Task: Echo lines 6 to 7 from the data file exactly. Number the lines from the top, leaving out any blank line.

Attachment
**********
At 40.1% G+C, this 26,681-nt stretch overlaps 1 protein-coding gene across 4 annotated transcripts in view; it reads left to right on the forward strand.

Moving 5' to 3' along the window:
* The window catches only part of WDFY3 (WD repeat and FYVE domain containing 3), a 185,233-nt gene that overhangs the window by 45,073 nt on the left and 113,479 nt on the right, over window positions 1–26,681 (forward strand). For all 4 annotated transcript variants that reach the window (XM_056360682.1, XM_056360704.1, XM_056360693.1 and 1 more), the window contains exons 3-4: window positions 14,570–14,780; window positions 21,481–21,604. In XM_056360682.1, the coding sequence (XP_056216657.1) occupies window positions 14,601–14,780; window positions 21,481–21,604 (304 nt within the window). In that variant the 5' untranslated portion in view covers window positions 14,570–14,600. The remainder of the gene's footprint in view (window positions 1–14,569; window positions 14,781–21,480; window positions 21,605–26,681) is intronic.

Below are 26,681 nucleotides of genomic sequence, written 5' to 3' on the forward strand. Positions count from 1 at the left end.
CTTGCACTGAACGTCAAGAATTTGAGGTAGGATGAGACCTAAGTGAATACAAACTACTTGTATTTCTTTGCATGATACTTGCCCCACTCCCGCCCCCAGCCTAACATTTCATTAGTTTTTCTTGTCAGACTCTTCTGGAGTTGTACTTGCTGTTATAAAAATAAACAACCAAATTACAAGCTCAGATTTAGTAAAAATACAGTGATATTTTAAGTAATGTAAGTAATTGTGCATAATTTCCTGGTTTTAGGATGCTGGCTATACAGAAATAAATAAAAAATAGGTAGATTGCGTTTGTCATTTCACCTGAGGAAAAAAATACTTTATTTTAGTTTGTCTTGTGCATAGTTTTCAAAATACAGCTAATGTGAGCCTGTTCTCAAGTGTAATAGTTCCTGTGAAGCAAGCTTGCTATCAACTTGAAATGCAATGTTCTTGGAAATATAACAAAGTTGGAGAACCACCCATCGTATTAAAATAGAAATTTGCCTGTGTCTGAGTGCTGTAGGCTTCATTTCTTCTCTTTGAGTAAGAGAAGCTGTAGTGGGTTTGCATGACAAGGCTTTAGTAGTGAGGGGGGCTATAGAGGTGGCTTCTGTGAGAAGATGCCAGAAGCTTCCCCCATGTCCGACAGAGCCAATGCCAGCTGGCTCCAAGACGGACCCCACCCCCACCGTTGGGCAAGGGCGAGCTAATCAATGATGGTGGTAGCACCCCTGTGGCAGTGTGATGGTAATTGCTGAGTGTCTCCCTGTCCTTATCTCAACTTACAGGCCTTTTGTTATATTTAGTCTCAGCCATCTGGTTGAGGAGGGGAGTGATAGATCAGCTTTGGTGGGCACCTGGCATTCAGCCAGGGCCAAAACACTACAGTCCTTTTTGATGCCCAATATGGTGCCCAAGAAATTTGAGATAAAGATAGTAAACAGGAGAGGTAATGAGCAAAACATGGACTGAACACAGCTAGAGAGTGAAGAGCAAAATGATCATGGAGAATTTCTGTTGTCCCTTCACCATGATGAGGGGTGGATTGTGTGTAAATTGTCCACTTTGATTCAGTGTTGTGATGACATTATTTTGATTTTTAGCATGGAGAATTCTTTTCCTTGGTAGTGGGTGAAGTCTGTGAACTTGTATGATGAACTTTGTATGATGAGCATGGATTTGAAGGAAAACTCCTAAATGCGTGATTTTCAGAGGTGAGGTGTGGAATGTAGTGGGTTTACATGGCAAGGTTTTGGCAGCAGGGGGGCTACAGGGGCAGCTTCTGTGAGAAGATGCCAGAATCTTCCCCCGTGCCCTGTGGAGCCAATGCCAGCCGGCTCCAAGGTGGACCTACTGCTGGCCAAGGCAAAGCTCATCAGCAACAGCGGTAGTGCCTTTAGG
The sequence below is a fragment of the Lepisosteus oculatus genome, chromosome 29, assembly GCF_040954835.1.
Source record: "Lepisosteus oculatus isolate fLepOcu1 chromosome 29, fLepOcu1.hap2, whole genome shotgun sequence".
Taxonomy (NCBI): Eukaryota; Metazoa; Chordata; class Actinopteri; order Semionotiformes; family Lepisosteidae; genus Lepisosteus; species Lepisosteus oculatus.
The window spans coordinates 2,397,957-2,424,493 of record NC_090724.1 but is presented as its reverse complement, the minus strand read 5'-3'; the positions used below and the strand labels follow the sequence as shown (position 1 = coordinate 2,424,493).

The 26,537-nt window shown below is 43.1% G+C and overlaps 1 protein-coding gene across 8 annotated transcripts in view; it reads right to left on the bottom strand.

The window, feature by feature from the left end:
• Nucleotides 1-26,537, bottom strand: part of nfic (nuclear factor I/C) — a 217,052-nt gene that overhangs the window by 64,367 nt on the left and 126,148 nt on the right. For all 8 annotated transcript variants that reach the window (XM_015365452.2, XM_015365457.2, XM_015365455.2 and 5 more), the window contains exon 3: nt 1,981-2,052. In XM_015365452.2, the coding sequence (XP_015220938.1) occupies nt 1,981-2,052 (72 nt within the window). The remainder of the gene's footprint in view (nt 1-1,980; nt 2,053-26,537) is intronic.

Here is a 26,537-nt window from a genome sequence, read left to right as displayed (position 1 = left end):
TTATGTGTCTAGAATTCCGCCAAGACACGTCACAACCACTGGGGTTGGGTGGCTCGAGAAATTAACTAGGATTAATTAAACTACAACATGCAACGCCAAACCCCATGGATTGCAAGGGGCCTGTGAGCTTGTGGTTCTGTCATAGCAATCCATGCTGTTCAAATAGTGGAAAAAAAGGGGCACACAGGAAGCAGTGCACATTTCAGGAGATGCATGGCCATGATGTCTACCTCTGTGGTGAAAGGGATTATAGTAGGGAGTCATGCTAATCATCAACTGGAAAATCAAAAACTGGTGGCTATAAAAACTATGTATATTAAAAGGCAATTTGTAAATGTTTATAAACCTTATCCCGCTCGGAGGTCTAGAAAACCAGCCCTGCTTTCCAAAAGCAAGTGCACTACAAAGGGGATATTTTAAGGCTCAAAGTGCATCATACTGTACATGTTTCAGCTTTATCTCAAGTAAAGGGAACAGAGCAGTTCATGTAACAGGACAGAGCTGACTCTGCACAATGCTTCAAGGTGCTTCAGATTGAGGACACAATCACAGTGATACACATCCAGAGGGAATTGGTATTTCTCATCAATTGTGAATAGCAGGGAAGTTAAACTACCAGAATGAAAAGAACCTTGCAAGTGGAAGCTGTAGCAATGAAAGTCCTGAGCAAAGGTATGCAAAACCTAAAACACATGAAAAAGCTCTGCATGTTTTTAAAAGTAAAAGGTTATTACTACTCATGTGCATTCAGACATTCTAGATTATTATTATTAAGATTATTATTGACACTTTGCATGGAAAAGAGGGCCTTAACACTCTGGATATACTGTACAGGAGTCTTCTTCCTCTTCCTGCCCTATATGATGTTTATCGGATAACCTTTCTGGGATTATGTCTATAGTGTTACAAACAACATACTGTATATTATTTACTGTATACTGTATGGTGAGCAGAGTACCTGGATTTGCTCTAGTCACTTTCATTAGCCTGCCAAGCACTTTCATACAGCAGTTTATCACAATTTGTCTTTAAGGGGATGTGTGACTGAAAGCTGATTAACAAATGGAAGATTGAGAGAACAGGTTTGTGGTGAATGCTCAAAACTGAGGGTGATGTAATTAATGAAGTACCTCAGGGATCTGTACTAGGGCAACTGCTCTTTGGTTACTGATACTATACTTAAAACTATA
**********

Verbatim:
The sequence below is a fragment of the Lepisosteus oculatus genome, chromosome 29, assembly GCF_040954835.1.
Source record: "Lepisosteus oculatus isolate fLepOcu1 chromosome 29, fLepOcu1.hap2, whole genome shotgun sequence".